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Marine pumps market picks up

Moderate growth is expected in the next six years due to an increase in global trade and investment in shipyard builds in China, South Korea, and Japan

October 2017

The global marine pumps market generated revenues of $427 million in 2016 and is expected to register a compound annual growth rate of 4 per cent through 2023, a new report said.

Growth in the global marine pumps market continues to pick up pace, driven by strict marine emission standards and a focus on energy-efficient, high-performance, advanced marine pumps that can operate in challenging conditions, a new analysis titled ‘Opportunity Analysis for Suppliers in the Marine Pumps Market, Forecast to 2023’ from Frost & Sullivan said.

Increased trade volumes and booming maritime tourism are boosting demand for new ships and aiding revenue growth. Manufacturers must focus on competitive pricing, innovation and technology developments to sustain growth in a consolidated ecosystem, it said.

“Most end users are reducing capital expenditure investment in new equipment and are more likely to spend on refurbishing or servicing their installed pumps,” said Frost & Sullivan Industrial Automation & Process Control research analyst Anand M Gnanamoorthy. “To gain a competitive edge, maritime pump manufacturers should offer aftersales service packages such as integrated pump system bundles,” he added.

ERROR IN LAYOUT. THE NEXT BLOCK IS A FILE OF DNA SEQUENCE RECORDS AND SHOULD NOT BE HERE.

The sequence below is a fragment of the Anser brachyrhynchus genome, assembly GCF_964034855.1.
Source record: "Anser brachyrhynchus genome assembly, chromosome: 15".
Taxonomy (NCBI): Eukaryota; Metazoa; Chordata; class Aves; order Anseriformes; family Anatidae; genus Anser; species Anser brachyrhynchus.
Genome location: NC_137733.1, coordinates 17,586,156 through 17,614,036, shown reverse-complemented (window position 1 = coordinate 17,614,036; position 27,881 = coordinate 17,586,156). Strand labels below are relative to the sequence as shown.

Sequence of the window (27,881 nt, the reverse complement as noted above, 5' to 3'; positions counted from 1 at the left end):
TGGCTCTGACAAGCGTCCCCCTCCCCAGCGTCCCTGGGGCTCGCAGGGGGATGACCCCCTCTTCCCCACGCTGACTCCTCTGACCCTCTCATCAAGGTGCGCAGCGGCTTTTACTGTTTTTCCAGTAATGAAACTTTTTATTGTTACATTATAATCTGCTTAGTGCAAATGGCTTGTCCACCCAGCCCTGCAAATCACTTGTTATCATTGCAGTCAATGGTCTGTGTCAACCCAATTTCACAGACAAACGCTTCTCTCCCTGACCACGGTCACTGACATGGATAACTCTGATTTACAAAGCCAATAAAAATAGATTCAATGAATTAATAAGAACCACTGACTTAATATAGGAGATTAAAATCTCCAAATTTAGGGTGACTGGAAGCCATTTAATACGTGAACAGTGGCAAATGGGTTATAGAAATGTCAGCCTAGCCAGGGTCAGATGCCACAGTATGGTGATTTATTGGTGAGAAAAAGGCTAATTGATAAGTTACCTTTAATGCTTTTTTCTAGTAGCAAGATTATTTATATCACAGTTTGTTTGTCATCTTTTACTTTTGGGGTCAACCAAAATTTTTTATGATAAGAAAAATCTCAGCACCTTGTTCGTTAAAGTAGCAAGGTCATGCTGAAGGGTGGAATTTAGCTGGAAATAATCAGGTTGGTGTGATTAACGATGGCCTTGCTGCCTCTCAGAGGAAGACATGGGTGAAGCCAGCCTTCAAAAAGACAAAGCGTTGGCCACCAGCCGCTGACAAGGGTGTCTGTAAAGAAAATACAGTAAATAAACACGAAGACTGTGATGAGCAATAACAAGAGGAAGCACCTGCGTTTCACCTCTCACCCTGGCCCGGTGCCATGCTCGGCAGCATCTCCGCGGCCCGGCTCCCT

Despite continued uncertainties in the global economy and volatile fuel prices affecting profitability of the marine pumps market, moderate growth is expected in the next six years due to an increase in global trade and investment in shipyard builds in China, South Korea, and Japan.

Regional trends driving growth include: Investment in shipbuilding in Asia-Pacific; unprecedented growth in China’s cruise industry; rapid development of ports and access to new customers; building of luxury cruise ships in Italy, Germany, and France; stable growth in North America due to wide variety of shipyards and ship build capabilities; fast-growing ship parts trading in Latin America; steady construction of complex vessels, mega-yachts, and dredgers in Europe; and demand for luxury yachts, water sport equipment and personal submarines in the Middle East.

“While the maritime industry is undergoing changes to comply with existing and new environmental regulations, shipbuilding companies are preparing themselves for compliance with future regulations and standards relating to safe and clean operations,” noted Gnanamoorthy. “These trends will drive demand for optimised vessel efficiency and the use of energy-efficient marine pumps.”

 




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